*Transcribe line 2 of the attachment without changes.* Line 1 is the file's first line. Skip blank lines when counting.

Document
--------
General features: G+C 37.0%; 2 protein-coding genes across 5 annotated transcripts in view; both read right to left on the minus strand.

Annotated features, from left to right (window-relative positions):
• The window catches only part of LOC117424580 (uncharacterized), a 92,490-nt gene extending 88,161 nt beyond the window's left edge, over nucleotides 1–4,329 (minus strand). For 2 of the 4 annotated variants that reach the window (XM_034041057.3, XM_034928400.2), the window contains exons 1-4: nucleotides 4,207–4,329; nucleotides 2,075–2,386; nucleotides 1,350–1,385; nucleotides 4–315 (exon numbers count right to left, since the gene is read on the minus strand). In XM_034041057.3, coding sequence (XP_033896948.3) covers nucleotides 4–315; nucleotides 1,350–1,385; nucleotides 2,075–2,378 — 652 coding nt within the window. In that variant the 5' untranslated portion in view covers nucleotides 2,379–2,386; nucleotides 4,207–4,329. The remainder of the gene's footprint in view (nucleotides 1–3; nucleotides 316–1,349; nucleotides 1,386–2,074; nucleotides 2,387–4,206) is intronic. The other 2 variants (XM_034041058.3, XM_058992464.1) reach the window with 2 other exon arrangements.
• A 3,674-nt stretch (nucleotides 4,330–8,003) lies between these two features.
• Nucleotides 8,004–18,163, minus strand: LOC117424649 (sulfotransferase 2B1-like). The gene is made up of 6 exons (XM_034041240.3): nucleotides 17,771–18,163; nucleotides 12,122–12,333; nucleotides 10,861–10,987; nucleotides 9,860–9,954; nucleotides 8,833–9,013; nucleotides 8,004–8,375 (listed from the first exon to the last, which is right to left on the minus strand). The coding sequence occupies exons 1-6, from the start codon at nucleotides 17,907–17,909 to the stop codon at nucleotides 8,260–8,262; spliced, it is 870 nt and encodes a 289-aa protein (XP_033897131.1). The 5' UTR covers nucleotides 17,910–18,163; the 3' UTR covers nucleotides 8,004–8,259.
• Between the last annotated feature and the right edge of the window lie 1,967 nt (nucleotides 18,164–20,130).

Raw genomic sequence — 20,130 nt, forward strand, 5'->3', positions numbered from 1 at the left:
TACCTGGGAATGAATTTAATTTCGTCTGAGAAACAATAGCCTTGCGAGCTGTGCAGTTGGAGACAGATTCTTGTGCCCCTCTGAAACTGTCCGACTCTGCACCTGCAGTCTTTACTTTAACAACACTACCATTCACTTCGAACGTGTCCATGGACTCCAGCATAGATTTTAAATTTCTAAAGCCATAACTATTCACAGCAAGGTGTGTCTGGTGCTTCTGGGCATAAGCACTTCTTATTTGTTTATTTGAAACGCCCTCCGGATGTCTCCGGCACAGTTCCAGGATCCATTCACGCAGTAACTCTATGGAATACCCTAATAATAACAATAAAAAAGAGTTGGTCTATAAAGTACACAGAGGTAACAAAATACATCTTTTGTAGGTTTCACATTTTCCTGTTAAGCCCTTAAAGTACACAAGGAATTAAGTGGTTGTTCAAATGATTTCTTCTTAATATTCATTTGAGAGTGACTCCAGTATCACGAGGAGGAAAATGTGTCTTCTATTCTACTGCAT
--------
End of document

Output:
Annotated features, from left to right (window-relative positions):